A further experiment conducted to test the illusion of free will combined the paradigm of the stop signal (Logan et al, 1984) with an intentional action paradigm (Chapman, 1984). In this study participants were required to react as quickly as possible by pushing a button as soon a stimulus was presented on the computer screen. Two conditions existed in this study one in which a stop signal was shown, requiring participants to stop responding or a decision signal after which participants were participants had to decide whether or not to press the button. Participants in the decision trials, were then asked if their actions were a result of a decision or if they had merely not been able to stop before the decision signal was processed. The results demonstrated that in some cases the participants judged responses that were (based on reaction times) failed inhibitions as intentional responses. (Kühn & Brass, (2009).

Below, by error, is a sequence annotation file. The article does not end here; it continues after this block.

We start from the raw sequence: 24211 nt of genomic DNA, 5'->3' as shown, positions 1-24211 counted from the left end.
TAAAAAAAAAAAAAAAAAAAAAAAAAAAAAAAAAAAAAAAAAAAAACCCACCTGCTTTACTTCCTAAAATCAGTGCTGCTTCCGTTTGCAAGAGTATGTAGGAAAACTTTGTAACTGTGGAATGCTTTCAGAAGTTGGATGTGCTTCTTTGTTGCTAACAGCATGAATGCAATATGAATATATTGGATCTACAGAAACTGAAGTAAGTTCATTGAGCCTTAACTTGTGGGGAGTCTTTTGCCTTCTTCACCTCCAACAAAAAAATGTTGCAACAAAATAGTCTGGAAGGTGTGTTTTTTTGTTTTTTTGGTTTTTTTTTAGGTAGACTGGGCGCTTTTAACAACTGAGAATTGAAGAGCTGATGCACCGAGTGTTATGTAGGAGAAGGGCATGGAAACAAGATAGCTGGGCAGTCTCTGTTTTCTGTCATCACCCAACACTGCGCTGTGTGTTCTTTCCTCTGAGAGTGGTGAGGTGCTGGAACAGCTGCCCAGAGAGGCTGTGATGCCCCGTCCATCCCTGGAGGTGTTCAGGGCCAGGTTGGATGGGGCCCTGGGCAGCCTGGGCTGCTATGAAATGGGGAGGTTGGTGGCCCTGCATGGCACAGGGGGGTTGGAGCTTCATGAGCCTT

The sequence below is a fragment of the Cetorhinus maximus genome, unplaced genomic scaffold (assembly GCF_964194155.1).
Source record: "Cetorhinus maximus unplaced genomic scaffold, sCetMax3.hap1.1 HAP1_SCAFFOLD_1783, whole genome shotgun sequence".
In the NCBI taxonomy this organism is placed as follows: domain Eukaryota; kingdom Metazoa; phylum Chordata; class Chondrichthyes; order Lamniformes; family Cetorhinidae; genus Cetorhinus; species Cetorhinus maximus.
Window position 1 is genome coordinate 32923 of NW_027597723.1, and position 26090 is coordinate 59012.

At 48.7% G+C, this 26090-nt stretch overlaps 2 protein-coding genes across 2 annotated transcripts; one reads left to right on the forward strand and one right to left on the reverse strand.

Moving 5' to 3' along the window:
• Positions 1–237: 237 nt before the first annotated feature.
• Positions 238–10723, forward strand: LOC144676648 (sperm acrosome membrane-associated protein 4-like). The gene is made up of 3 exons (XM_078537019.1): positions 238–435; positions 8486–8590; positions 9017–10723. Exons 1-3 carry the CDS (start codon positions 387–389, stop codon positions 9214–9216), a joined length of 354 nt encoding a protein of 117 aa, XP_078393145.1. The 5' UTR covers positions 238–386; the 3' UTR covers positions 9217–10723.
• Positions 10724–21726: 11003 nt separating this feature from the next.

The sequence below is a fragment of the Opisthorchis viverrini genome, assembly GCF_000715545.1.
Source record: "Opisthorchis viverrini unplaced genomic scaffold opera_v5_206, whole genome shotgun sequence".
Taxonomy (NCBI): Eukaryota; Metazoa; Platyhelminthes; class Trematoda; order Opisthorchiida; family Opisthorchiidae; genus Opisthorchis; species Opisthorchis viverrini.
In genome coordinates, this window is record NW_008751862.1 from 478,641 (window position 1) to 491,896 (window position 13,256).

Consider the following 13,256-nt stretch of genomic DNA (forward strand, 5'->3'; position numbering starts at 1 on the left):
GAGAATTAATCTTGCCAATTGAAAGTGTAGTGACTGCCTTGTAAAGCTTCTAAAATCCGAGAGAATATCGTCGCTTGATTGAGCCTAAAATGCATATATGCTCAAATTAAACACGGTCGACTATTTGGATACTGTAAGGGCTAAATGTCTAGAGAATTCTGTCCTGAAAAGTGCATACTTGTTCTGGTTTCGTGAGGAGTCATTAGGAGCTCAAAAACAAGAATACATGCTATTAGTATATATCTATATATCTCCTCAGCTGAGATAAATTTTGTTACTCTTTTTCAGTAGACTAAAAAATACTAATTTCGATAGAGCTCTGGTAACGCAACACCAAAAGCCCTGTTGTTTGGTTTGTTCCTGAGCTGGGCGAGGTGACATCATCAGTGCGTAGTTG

Most recent research has focused on the activity of the frontal and parietal cortex in the study of free will. Researchers have found the rise of a choice or a decision a few seconds prior to the participant being aware of it, suggesting that the unconscious brain processes have already decided to act (Soon et al, 2008). One study by Soon et al (2008) required participants to carry out a freely paced motor decision task while their brain activity was monitored using fMRI. Participants then had to report the moment of decision by selecting a letter that was being presented in a sequence it was found that activation occurred primarily in the premotor cortex and the supplementary motor are, however, activation was also found in the frontopolar cortex, used to establish decision of action prior to action occurring. (Soon et al, 2008)